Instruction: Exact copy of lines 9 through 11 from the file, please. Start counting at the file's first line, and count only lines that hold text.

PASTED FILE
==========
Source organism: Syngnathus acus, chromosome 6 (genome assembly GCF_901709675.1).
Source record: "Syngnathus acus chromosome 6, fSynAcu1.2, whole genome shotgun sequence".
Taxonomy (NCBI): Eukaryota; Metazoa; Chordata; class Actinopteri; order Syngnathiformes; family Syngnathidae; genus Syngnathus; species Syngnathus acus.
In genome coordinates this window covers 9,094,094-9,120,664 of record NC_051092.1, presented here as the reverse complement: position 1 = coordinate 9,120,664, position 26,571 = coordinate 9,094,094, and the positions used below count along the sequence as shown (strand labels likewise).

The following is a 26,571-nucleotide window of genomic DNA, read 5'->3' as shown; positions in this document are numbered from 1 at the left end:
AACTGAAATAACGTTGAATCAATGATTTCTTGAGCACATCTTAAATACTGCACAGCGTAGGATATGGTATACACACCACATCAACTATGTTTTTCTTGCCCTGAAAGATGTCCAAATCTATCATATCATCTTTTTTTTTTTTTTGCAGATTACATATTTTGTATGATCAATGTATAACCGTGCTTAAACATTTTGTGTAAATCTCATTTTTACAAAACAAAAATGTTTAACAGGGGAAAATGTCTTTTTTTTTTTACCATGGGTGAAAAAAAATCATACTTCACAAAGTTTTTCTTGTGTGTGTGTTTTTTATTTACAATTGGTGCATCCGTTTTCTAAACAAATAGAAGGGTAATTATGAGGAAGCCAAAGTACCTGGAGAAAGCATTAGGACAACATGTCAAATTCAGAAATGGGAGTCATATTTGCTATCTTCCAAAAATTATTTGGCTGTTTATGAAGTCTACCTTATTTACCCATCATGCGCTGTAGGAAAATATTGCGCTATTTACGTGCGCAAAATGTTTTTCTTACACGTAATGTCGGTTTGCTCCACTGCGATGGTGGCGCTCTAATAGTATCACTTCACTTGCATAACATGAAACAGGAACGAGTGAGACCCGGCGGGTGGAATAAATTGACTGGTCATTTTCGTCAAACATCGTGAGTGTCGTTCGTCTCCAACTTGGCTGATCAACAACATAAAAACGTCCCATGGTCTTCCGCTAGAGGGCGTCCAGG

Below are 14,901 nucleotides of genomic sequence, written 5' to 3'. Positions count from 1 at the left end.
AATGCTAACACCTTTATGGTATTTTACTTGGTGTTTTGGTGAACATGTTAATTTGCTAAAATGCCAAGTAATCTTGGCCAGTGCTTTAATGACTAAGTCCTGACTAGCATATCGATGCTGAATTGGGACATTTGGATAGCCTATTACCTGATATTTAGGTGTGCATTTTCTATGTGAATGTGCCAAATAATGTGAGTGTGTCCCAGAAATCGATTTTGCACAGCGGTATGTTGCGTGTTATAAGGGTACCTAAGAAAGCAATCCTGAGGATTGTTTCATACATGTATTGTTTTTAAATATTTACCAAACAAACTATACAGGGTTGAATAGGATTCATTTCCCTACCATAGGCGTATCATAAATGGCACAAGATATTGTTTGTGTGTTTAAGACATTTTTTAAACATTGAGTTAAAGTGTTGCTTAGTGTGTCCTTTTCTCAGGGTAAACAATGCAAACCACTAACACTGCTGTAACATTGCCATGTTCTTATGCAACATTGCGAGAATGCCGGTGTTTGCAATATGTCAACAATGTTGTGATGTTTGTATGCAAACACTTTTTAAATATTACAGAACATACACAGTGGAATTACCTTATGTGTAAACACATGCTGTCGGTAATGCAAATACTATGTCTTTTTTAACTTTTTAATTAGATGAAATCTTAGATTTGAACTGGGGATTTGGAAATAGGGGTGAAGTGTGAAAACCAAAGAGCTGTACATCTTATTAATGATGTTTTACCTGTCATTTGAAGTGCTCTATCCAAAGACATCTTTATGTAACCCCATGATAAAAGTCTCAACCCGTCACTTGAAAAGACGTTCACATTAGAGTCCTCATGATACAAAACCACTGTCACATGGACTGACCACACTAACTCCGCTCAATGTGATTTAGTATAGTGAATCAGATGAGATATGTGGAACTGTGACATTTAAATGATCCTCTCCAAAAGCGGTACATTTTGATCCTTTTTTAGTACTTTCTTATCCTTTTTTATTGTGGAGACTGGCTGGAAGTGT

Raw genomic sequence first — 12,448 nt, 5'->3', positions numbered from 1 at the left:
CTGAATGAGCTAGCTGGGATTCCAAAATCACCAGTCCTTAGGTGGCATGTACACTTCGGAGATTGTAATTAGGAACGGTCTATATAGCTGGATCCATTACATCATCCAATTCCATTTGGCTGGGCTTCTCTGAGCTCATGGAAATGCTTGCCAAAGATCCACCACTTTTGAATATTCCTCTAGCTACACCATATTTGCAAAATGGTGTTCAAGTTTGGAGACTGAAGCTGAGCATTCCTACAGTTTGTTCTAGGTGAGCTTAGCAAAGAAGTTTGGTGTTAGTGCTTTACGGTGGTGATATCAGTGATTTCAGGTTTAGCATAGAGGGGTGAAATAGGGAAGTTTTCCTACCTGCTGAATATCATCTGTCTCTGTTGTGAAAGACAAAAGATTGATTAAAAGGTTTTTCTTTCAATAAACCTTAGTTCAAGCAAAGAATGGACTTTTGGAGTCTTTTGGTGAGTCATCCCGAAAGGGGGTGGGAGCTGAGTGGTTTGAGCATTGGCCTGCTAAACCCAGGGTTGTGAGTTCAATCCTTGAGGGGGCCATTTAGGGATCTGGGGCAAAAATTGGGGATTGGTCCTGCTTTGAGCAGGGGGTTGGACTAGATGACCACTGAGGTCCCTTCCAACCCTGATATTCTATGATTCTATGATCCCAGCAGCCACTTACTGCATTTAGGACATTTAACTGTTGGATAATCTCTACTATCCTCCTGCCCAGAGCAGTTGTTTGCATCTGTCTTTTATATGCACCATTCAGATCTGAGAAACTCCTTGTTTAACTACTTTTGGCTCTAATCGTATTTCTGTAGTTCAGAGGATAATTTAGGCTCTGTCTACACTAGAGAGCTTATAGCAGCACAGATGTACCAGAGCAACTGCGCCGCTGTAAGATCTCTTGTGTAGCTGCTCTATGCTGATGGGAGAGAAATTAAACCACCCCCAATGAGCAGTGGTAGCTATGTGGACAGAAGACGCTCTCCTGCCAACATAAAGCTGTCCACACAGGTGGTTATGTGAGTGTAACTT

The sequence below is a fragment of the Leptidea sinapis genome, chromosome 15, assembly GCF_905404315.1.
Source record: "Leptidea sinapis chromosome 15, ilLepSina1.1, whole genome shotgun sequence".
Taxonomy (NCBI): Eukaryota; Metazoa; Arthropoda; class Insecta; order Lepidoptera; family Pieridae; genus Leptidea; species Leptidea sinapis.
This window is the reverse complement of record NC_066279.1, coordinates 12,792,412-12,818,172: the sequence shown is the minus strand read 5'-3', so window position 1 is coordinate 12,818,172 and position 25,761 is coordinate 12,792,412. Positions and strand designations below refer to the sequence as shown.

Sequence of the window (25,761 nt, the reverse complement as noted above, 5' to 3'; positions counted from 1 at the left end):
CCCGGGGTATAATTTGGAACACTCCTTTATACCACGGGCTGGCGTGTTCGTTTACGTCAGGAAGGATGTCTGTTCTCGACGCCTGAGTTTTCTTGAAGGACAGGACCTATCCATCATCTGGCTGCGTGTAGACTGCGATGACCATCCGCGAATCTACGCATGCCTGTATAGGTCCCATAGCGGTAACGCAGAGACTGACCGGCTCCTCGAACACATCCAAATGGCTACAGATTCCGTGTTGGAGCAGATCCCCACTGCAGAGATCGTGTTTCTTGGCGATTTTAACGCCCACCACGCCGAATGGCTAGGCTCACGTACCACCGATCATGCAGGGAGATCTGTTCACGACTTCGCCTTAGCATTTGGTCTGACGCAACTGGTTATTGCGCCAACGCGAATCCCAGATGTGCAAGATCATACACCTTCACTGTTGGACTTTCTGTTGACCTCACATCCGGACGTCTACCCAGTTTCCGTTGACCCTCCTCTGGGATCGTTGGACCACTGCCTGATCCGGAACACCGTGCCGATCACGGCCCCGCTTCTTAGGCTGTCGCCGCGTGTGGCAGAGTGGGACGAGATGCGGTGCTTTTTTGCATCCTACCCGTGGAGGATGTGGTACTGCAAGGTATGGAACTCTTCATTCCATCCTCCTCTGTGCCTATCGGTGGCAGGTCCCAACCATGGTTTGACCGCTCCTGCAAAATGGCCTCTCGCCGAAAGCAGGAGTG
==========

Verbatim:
Raw genomic sequence first — 12,448 nt, 5'->3', positions numbered from 1 at the left:
CTGAATGAGCTAGCTGGGATTCCAAAATCACCAGTCCTTAGGTGGCATGTACACTTCGGAGATTGTAATTAGGAACGGTCTATATAGCTGGATCCATTACATCATCCAATTCCATTTGGCTGGGCTTCTCTGAGCTCATGGAAATGCTTGCCAAAGATCCACCACTTTTGAATATTCCTCTAGCTACACCATATTTGCAAAATGGTGTTCAAGTTTGGAGACTGAAGCTGAGCATTCCTACAGTTTGTTCTAGGTGAGCTTAGCAAAGAAGTTTGGTGTTAGTGCTTTACGGTGGTGATATCAGTGATTTCAGGTTTAGCATAGAGGGGTGAAATAGGGAAGTTTTCCTACCTGCTGAATATCATCTGTCTCTGTTGTGAAAGACAAAAGATTGATTAAAAGGTTTTTCTTTCAATAAACCTTAGTTCAAGCAAAGAATGGACTTTTGGAGTCTTTTGGTGAGTCATCCCGAAAGGGGGTGGGAGCTGAGTGGTTTGAGCATTGGCCTGCTAAACCCAGGGTTGTGAGTTCAATCCTTGAGGGGGCCATTTAGGGATCTGGGGCAAAAATTGGGGATTGGTCCTGCTTTGAGCAGGGGGTTGGACTAGATGACCACTGAGGTCCCTTCCAACCCTGATATTCTATGATTCTATGATCCCAGCAGCCACTTACTGCATTTAGGACATTTAACTGTTGGATAATCTCTACTATCCTCCTGCCCAGAGCAGTTGTTTGCATCTGTCTTTTATATGCACCATTCAGATCTGAGAAACTCCTTGTTTAACTACTTTTGGCTCTAATCGTATTTCTGTAGTTCAGAGGATAATTTAGGCTCTGTCTACACTAGAGAGCTTATAGCAGCACAGATGTACCAGAGCAACTGCGCCGCTGTAAGATCTCTTGTGTAGCTGCTCTATGCTGATGGGAGAGAAATTAAACCACCCCCAATGAGCAGTGGTAGCTATGTGGACAGAAGACGCTCTCCTGCCAACATAAAGCTGTCCACACAGGTGGTTATGTGAGTGTAACTT

The sequence below is a fragment of the Leptidea sinapis genome, chromosome 15, assembly GCF_905404315.1.